The purpose of this study was to replicate the applicability of the Gwinner and Bennett model (2008) which examined the effects of brand cohesiveness and sport identification on sponsor fit in a sponsorship in a Japan context. This study analyzed also focusing on the impact of sponsor fit on two important consumer behavioral outcome; attitude toward sponsors and purchase intentions. The data were collected from 537 spectators at the HP JAPAN WOMEN'S OPEN TENNIS 2009 in Osaka. The results of study indicate that brand cohesiveness and sport identification also have strong impacts on the sponsor fit at the event. Findings also support our hypotheses that sponsor fit has a positive influence on consumers purchase intentions through the attitude toward sponsor. It can be concluded that the Gwinner and Bennett model is applicable to the sponsorship in a Japanese context.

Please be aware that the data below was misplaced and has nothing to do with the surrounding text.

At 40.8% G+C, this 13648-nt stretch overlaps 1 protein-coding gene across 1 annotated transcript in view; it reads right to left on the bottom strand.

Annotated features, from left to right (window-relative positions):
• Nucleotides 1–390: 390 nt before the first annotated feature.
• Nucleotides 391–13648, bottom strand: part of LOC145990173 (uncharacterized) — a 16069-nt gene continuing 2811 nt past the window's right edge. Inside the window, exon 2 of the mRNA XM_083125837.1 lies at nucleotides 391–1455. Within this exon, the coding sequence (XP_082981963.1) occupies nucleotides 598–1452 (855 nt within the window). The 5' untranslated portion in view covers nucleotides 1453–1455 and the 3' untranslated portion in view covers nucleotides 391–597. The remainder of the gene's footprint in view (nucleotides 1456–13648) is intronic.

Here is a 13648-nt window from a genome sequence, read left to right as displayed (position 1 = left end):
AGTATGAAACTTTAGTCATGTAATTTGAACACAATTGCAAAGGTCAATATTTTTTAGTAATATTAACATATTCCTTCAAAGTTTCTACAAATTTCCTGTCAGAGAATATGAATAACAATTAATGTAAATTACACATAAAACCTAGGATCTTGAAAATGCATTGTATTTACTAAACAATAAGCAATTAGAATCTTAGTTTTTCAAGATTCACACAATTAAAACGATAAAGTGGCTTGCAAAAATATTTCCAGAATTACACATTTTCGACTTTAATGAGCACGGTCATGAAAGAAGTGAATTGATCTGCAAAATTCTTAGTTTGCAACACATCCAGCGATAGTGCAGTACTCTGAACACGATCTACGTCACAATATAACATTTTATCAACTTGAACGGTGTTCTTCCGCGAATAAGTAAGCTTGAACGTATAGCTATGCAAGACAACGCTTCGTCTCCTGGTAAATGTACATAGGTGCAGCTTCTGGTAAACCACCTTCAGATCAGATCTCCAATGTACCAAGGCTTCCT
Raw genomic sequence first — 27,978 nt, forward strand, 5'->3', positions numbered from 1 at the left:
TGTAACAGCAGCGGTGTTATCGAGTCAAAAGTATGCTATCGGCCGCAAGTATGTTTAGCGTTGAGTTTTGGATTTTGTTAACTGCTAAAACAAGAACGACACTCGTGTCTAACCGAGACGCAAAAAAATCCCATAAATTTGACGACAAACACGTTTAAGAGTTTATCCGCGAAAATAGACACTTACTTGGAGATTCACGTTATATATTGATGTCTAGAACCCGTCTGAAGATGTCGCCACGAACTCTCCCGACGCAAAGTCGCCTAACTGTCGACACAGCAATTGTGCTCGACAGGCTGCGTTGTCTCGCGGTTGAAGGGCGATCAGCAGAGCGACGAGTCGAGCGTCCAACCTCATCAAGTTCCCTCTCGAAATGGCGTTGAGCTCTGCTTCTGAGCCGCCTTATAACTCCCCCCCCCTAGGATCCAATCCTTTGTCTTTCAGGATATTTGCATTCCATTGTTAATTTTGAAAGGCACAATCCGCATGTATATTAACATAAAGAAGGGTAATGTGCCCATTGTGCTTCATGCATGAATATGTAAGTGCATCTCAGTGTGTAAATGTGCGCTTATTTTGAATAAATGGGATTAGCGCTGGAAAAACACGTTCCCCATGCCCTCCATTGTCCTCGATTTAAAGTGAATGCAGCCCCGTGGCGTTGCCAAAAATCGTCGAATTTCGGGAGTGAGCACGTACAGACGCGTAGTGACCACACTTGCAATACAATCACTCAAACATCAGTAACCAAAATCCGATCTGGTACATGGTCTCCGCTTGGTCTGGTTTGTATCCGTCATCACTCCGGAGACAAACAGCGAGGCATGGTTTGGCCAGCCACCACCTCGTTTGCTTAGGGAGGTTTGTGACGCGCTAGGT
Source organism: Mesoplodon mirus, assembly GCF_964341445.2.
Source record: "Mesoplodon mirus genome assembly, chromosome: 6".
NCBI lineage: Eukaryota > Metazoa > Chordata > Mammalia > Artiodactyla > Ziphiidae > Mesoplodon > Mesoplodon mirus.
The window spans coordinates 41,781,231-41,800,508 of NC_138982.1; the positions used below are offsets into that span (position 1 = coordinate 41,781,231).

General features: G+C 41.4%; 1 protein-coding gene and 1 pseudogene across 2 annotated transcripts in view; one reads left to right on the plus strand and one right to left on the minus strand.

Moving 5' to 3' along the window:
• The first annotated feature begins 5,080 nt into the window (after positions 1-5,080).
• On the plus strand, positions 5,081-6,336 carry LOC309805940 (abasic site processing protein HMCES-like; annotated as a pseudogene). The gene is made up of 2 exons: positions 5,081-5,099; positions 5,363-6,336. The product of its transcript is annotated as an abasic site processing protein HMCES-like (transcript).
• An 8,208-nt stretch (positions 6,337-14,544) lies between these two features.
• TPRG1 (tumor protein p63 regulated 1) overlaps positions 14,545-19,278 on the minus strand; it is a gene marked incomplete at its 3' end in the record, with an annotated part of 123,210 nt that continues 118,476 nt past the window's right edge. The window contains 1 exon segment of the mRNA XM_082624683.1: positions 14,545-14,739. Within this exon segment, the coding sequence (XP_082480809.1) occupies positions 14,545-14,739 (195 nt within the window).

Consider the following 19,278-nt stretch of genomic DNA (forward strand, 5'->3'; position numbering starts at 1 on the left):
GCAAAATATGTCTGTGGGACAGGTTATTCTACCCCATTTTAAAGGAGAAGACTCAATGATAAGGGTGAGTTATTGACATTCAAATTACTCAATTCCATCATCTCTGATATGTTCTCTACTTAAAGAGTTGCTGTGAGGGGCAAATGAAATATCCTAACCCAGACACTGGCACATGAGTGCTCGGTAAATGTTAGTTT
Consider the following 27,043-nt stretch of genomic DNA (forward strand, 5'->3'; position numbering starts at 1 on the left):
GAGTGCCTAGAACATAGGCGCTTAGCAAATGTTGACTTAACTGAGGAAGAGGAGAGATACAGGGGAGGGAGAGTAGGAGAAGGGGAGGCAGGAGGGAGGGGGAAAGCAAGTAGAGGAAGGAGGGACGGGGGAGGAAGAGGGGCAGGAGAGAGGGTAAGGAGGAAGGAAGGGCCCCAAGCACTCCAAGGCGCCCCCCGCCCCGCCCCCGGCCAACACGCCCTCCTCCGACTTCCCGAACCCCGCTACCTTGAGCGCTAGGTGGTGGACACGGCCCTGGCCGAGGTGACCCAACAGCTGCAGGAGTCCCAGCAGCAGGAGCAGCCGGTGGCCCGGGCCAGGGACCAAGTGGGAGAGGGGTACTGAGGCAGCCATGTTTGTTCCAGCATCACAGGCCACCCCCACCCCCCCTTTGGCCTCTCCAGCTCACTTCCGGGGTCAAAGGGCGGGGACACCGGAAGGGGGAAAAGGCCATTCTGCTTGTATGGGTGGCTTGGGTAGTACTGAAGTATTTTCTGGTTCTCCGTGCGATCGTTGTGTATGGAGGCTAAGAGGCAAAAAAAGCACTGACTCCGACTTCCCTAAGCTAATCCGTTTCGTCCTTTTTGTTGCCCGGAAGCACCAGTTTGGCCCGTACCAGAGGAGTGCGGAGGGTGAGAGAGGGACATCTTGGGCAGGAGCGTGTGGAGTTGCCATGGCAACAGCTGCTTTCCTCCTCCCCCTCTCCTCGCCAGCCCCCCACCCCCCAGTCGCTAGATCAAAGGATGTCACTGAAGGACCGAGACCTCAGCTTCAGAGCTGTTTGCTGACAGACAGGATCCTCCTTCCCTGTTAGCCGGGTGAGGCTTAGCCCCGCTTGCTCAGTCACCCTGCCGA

Japanese special expression “Kandoh” refers to a positive emotional state which is deeply impressed by certain things that move the heart. Kandoh is often well-used, specifically for explaining the impressive experience of watching sports. Harada (2008) pointed out the importance of Kandoh experiences in terms of the management of sports teams. Despite the increased importance, no empirical research on this topic has been conducted in the field of sport management. The purposes of this study are to (1) develop a scale for measuring specific of scenes that capture sports spectators' emotional Kandoh experiences, (2) investigate gender differences with respect to Kandoh scenes, and examine what impact Kandoh scenes have on spectators' intentions to attend future games. The results indicate that the construct of Kandoh experience consists of, an eight dimensions, gender differences exist, and some Kandoh scenes have significant effects on customer satisfaction and attendance intentions.